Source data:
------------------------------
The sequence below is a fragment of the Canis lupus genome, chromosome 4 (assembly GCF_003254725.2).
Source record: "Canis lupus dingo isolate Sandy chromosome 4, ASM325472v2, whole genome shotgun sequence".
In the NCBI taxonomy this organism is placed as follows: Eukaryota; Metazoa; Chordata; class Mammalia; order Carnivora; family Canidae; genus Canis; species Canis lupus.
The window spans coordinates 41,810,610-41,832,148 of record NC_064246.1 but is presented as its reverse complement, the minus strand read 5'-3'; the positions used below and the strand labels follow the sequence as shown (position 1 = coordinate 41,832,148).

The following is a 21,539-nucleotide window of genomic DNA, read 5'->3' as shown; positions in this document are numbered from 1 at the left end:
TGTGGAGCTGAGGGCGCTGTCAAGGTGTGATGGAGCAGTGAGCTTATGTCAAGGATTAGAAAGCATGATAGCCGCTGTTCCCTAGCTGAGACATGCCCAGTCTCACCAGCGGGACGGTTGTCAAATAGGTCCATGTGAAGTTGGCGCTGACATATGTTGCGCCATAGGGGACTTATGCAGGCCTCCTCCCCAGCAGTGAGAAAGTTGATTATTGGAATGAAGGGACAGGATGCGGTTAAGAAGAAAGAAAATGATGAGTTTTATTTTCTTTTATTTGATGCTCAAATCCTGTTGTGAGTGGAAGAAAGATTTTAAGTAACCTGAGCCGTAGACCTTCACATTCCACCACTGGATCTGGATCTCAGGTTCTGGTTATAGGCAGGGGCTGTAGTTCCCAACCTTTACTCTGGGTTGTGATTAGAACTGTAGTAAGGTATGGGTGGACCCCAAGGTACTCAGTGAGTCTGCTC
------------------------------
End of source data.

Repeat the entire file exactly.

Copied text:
The sequence below is a fragment of the Canis lupus genome, chromosome 4 (assembly GCF_003254725.2).
Source record: "Canis lupus dingo isolate Sandy chromosome 4, ASM325472v2, whole genome shotgun sequence".
In the NCBI taxonomy this organism is placed as follows: Eukaryota; Metazoa; Chordata; class Mammalia; order Carnivora; family Canidae; genus Canis; species Canis lupus.
The window spans coordinates 41,810,610-41,832,148 of record NC_064246.1 but is presented as its reverse complement, the minus strand read 5'-3'; the positions used below and the strand labels follow the sequence as shown (position 1 = coordinate 41,832,148).

The following is a 21,539-nucleotide window of genomic DNA, read 5'->3' as shown; positions in this document are numbered from 1 at the left end:
TGTGGAGCTGAGGGCGCTGTCAAGGTGTGATGGAGCAGTGAGCTTATGTCAAGGATTAGAAAGCATGATAGCCGCTGTTCCCTAGCTGAGACATGCCCAGTCTCACCAGCGGGACGGTTGTCAAATAGGTCCATGTGAAGTTGGCGCTGACATATGTTGCGCCATAGGGGACTTATGCAGGCCTCCTCCCCAGCAGTGAGAAAGTTGATTATTGGAATGAAGGGACAGGATGCGGTTAAGAAGAAAGAAAATGATGAGTTTTATTTTCTTTTATTTGATGCTCAAATCCTGTTGTGAGTGGAAGAAAGATTTTAAGTAACCTGAGCCGTAGACCTTCACATTCCACCACTGGATCTGGATCTCAGGTTCTGGTTATAGGCAGGGGCTGTAGTTCCCAACCTTTACTCTGGGTTGTGATTAGAACTGTAGTAAGGTATGGGTGGACCCCAAGGTACTCAGTGAGTCTGCTC